What is a dermatopathologist?
A dermatopathologist is a doctor who practices in both dermatology and pathology. When your dermatologist sees a problem that worries you, he or she can biopsy, remove a piece of skin, and send it to a dermatologist to confirm the dermatological diagnosis.
Dermatopathology is the study of catenary diseases at the micro-level, which studies the possible causes of disorders of the skin, nails, or hair at the cellular level.
From a practical point of view, dermatology involves the microscopic examination, interpretation, and interpretation of biopsy samples obtained from the skin. It is usually performed by a general pathologist (may or may not have specific training in dermatology) or a dermatologist (a physician specially trained in dermatopathology, but who may not be fully trained in pathology). Dermatologists are usually trained in clinical dermatology.
Difference between a dermatologist and a dermatopathologist
A dermatologist is a doctor who specializes in diagnosing skin conditions through a physical exam, while a dermatopathologist and doctor can also diagnose conditions by studying skin samples.
Why they are important?
Some symptoms are common in many skin conditions, such as:
- Flaky skin
- Peeling skin
It is important to know the specific disease-causing the specific symptoms. Some skin conditions, such as moles, can change their appearance and even lead to skin cancer.
The treatment of these diseases depends on an accurate diagnosis. As our skin doctors and dermatopathologists work together, we can coordinate test results and clinical trials. This allows each patient to create the best possible treatment plan.
When to visit a dermatopathologist?
The dermatopathologist is not the person you see in the room when you visit the dermatologist, but they are part of your health care team. If the dermatologist suspects skin cancer or the rash is not visually detectable, they will perform a biopsy. The person who examined the biopsy to make a diagnosis is a dermatopathologist.
Our dermatopathologists, dermatologists, and physicians communicate regularly about patient cases. This team approach will help us achieve our primary goal – to obtain accurate diagnoses and provide excellent patient care. Even if the patient is not seen in the office, we all have a good interest in the patient.
Patients often visit a dermatologist because they have new growth or rash. They may notice tumor growth, layered nodules, or pigmentary lesions that grow or change. Or they may experience rashes such as itching, burning, suffocation, sudden onset, or wrong onset.
The dermatologist will determine if it is appropriate to treat the problem beforehand without a biopsy (this means that we know what the problem is and it is not cancer). If we need more information, suspect cancer, or think we need a treatment like Mohs surgery, we will perform a biopsy.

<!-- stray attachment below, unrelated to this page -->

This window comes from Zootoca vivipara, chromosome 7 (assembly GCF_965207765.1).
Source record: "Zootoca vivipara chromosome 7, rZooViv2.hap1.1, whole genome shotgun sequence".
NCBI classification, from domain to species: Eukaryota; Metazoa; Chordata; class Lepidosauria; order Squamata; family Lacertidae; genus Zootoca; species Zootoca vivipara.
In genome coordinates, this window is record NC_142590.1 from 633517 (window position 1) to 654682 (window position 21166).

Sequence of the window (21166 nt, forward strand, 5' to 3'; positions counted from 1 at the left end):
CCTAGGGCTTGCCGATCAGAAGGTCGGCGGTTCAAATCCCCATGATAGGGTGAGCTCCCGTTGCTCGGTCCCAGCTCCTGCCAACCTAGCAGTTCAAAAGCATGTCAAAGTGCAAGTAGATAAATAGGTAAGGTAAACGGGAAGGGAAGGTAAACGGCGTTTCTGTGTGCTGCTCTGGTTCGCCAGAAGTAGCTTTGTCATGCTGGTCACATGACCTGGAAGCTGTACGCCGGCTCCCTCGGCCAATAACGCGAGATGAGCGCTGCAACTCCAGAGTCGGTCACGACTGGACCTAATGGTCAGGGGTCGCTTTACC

After taking the biopsy, we send the sample to our dermatopathology lab, where our staff will collect the tissue and process it overnight. The sample is then cut into strips of skin thinner than the width of the red blood cell and placed on the slide.
A dermatopathologist examines the slide under the microscope to tell the dermatologist what disease process is occurring in the patient. The dermatologist can then change her treatment to suit the patient.
When it comes to skin cancer, prescribe the type of cancer treatment. Basal cell carcinoma (skin cancer treated with a minor in-office approach) is easy to diagnose but is similar to pigmentation and melanoma. The treatment of melanoma is completely different from basal cell carcinoma. Sometimes a biopsy reveals that the lesion is a pigmented melanoma that looks like a basal cell carcinoma.
If the patient is concerned about growth, whether it is basal cell carcinoma, squamous cell carcinoma, or melanoma, a biopsy will allow the dermatopathologist to identify and treat what type of cancer it is.
Dermatopathologists are also consulted to diagnose the rash. Most rashes are very similar when seen clinically. There are some treatments that dermatologists can try quickly without a biopsy. They often work; But at other times, indistinguishable rashes require specific and less common treatment.
A biopsy can help us identify what type of rash it is so that a dermatologist can correct treatment for that specific cause. While most rashes are due to conditions where the treatments are similar, other rashes are rare. The appearance of a rash in the area is also fatal. For example, T-cell lymphoma looks like a rash but not cancer, and we need a biopsy to diagnose it.
When your dermatologist needs a biopsy, your dermatopathologist will evaluate it to give you the most accurate diagnosis so that you can begin the best treatment for your condition.